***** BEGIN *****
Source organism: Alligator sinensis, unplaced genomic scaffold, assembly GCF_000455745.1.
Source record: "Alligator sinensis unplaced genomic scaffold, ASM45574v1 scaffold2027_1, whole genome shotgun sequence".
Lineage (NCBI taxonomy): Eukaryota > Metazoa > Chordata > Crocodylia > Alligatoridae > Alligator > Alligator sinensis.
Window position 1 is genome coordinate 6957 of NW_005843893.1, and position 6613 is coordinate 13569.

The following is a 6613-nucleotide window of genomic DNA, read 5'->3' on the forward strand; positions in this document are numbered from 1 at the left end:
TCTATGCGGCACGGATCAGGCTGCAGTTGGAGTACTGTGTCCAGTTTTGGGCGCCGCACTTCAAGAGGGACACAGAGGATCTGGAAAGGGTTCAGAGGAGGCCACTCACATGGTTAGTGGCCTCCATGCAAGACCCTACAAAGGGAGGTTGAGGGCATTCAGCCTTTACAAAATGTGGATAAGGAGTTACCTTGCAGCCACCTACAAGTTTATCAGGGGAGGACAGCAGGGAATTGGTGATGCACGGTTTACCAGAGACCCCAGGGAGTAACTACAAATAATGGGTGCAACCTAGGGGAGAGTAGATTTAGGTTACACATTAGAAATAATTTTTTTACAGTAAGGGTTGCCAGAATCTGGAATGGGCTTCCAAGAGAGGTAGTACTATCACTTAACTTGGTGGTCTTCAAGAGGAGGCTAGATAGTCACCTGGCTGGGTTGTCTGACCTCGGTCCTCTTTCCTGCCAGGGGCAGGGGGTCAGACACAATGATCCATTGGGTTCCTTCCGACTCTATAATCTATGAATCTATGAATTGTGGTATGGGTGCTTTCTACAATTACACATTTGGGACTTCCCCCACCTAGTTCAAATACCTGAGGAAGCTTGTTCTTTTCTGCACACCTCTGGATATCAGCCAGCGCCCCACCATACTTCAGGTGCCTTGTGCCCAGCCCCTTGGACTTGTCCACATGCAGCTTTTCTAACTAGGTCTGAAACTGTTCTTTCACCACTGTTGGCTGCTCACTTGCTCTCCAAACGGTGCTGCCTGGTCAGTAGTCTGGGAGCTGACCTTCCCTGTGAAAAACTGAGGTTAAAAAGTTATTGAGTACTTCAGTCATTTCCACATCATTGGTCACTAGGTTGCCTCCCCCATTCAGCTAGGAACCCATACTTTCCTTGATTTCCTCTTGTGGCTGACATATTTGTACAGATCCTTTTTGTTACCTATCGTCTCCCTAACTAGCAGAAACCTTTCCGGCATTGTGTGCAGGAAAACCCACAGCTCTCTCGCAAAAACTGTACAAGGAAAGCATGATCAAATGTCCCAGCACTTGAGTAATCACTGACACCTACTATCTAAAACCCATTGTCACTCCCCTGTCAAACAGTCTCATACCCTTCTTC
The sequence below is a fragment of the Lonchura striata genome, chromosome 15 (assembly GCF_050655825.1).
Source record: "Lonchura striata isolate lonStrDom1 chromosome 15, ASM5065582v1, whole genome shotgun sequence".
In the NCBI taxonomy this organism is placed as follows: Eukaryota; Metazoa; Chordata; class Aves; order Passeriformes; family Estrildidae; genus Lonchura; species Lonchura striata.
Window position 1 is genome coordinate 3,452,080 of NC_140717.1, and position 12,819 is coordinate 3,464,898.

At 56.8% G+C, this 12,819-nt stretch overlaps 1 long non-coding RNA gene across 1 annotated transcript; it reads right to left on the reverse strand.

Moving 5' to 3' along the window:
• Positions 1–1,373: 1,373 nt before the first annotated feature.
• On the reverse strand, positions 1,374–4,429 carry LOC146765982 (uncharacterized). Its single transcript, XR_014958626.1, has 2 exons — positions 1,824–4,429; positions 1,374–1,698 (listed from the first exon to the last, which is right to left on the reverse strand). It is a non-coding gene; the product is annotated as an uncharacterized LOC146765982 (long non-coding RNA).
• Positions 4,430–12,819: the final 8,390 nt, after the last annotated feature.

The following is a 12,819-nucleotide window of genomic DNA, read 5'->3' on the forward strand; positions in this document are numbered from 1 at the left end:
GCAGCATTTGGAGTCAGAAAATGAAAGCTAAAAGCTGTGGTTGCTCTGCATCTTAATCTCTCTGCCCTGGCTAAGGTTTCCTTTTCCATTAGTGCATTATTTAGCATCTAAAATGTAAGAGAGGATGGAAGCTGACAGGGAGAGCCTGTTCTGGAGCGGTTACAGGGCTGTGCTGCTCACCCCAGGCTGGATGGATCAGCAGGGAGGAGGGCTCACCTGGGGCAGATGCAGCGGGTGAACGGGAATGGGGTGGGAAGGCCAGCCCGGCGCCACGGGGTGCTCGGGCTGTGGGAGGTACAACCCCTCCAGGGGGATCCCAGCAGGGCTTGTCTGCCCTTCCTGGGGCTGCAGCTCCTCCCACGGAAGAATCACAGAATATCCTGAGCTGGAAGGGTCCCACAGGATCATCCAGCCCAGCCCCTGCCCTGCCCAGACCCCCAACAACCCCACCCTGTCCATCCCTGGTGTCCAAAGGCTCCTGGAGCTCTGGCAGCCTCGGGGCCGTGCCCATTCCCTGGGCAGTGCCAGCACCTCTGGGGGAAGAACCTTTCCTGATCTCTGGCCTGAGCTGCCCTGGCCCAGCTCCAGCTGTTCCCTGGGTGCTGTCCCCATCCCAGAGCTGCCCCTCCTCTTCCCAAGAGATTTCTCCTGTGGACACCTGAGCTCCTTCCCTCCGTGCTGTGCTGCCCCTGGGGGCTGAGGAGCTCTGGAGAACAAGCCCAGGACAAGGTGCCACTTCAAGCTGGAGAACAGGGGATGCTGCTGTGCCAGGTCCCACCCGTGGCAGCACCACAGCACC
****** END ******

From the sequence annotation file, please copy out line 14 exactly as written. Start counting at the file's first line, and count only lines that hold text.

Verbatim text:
• On the reverse strand, positions 1,374–4,429 carry LOC146765982 (uncharacterized). Its single transcript, XR_014958626.1, has 2 exons — positions 1,824–4,429; positions 1,374–1,698 (listed from the first exon to the last, which is right to left on the reverse strand). It is a non-coding gene; the product is annotated as an uncharacterized LOC146765982 (long non-coding RNA).